Over a thousand Mid Ulster homes to be affected by Welfare Reform

Inside the chamber at Stormont
Inside the chamber at Stormont

Decisions taken by our politicians last week on the Welfare Reform Bill, will impact on the lives of thousands across Mid Ulster.

The Bill, which the Northern Ireland Assembly must consider as part of the Stormont House Agreement, contains a number of proposals to reduce government outlay on benefits.

Two such measures are the [spare] ‘bedroom tax’ for those in receipt of housing benefit and also a ‘benefit cap’, to limit the amount a household can receive a year in welfare payments.

According to the Department of Social Development [DSD], which oversees the benefit system, 1,595 Mid Ulster homes in receipt of housing benefit could be “affected by under occupation”.

Of the total 412 are in Cookstown and 479 Magherafelt.

But there is some good news for those facing the impending bedroom tax - a tax some politicians have said is “about punishing people who rely on support from the state”.

“The Executive will create a separate Discretionary Housing Scheme to protect tenants from any reduction in their housing benefit until a significant change in their personal circumstances, or they are offered suitable alternative accommodation,” according to DSD.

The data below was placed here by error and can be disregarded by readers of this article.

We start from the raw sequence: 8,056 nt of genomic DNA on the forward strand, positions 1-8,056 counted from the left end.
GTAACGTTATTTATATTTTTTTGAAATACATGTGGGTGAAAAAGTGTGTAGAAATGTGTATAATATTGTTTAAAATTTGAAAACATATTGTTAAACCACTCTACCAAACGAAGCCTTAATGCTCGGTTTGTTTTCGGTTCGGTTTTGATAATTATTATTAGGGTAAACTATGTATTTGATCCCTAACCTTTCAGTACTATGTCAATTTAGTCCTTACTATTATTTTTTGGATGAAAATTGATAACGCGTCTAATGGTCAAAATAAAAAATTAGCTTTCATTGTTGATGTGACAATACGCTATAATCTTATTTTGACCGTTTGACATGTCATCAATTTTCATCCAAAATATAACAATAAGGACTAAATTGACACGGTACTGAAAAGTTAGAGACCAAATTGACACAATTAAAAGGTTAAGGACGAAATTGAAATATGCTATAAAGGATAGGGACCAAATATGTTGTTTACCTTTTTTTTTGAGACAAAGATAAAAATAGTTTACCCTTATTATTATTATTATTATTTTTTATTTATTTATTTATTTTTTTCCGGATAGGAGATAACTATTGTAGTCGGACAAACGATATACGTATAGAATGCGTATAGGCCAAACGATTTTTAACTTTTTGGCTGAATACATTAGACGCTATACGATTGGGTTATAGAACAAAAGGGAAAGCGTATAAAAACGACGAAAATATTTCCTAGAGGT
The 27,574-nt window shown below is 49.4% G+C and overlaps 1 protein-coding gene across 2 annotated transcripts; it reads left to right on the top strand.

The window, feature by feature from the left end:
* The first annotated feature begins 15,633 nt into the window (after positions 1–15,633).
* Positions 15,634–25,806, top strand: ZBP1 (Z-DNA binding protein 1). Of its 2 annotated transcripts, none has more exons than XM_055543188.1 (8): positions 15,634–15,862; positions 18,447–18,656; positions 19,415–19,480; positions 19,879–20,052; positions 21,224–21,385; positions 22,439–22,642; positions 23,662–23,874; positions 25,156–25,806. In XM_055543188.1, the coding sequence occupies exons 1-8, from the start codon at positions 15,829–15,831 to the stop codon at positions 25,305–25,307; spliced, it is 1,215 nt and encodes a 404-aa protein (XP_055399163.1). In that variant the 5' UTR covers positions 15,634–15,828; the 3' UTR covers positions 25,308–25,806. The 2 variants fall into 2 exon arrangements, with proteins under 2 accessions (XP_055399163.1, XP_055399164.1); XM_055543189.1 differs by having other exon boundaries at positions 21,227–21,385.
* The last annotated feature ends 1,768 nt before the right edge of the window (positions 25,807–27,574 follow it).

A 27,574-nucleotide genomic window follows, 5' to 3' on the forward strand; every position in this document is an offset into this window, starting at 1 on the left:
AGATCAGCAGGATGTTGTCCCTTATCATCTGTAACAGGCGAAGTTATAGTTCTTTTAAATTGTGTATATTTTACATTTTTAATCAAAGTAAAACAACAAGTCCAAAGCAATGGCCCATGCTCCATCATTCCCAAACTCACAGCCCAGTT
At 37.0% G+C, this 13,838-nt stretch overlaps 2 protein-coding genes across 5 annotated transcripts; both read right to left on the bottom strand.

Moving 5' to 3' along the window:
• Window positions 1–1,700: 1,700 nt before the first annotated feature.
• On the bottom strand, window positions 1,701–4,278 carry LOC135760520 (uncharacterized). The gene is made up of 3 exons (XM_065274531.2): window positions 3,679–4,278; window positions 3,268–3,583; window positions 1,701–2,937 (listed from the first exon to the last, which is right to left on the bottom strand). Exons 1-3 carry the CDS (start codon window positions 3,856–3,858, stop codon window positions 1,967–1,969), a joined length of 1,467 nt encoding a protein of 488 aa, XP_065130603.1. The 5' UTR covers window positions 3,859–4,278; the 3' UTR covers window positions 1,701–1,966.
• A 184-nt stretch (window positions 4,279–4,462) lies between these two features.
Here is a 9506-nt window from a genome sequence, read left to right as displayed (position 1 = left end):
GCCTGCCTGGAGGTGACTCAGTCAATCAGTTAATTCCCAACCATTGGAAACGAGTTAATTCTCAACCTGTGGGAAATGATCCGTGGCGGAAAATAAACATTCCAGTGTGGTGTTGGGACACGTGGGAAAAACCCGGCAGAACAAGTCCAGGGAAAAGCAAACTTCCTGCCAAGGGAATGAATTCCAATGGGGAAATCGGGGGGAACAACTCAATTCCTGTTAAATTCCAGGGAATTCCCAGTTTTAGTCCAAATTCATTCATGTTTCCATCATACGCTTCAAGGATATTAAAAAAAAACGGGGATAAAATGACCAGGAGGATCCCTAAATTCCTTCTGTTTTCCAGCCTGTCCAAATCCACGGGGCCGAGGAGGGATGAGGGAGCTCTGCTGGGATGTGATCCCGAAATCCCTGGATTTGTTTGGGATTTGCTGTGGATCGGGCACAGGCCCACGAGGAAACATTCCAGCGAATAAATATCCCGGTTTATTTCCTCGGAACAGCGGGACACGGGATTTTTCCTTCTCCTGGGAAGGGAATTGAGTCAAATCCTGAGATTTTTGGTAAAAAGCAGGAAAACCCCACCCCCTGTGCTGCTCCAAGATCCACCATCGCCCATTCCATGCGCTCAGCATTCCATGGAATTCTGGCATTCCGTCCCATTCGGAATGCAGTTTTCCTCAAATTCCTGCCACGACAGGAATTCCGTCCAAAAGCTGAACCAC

This protection “will be initially set for five years with a review to be carried out at that point”, and will also allow DSD to build 200 new one-bed units a year going forward, in answer to the shortage.

As well as those who may have to ‘pay’ bedroom tax, 370 households in the district that take home over £26,000 in benefits, will see their payments capped at that amount unless the type of payment they receive, exempts them.

These exemptions include DLA, the support element of ESA, working tax credit, industrial injuries benefit, war widow[er] pension, attendance allowance, armed forces compensation/ independence payment and war pensions.

In June last year, DSD said it paid 6,600 households in Northern Ireland, over £26,000 in benefits.

But when the exemptions are taken into consideration, the department said “470 households should be affected by the benefit cap at £26,000 per annum” - just over 7 per cent of the total.

However, they said it should also be noted that: “These 470 households contain approximately 2,430 children, with an average of five children living in impacted households, with 62% of these households being lone parents.”

The Welfare Reform Bill is two stages from becoming law.